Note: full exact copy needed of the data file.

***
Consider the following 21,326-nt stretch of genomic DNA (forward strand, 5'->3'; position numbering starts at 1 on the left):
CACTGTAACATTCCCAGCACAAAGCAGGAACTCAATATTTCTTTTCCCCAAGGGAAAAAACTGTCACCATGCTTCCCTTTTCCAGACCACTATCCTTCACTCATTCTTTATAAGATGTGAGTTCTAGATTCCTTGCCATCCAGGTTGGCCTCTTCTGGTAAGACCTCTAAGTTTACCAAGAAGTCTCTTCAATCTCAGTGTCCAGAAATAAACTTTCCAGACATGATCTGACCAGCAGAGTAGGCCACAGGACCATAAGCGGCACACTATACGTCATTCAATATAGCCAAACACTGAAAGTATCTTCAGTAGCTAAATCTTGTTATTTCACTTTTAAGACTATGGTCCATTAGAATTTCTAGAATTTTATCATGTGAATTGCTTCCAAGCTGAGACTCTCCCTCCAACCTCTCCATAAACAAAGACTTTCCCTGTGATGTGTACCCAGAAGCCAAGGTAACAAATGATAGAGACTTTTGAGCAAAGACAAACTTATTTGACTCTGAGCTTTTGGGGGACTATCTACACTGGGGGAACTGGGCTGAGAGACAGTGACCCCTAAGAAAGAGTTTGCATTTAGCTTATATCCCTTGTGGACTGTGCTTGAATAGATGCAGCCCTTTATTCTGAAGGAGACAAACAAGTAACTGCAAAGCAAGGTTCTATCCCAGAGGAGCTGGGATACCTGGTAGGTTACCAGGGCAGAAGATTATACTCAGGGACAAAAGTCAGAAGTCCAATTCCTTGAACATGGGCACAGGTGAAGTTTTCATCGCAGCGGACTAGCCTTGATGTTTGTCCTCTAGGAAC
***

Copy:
Consider the following 21,326-nt stretch of genomic DNA (forward strand, 5'->3'; position numbering starts at 1 on the left):
CACTGTAACATTCCCAGCACAAAGCAGGAACTCAATATTTCTTTTCCCCAAGGGAAAAAACTGTCACCATGCTTCCCTTTTCCAGACCACTATCCTTCACTCATTCTTTATAAGATGTGAGTTCTAGATTCCTTGCCATCCAGGTTGGCCTCTTCTGGTAAGACCTCTAAGTTTACCAAGAAGTCTCTTCAATCTCAGTGTCCAGAAATAAACTTTCCAGACATGATCTGACCAGCAGAGTAGGCCACAGGACCATAAGCGGCACACTATACGTCATTCAATATAGCCAAACACTGAAAGTATCTTCAGTAGCTAAATCTTGTTATTTCACTTTTAAGACTATGGTCCATTAGAATTTCTAGAATTTTATCATGTGAATTGCTTCCAAGCTGAGACTCTCCCTCCAACCTCTCCATAAACAAAGACTTTCCCTGTGATGTGTACCCAGAAGCCAAGGTAACAAATGATAGAGACTTTTGAGCAAAGACAAACTTATTTGACTCTGAGCTTTTGGGGGACTATCTACACTGGGGGAACTGGGCTGAGAGACAGTGACCCCTAAGAAAGAGTTTGCATTTAGCTTATATCCCTTGTGGACTGTGCTTGAATAGATGCAGCCCTTTATTCTGAAGGAGACAAACAAGTAACTGCAAAGCAAGGTTCTATCCCAGAGGAGCTGGGATACCTGGTAGGTTACCAGGGCAGAAGATTATACTCAGGGACAAAAGTCAGAAGTCCAATTCCTTGAACATGGGCACAGGTGAAGTTTTCATCGCAGCGGACTAGCCTTGATGTTTGTCCTCTAGGAAC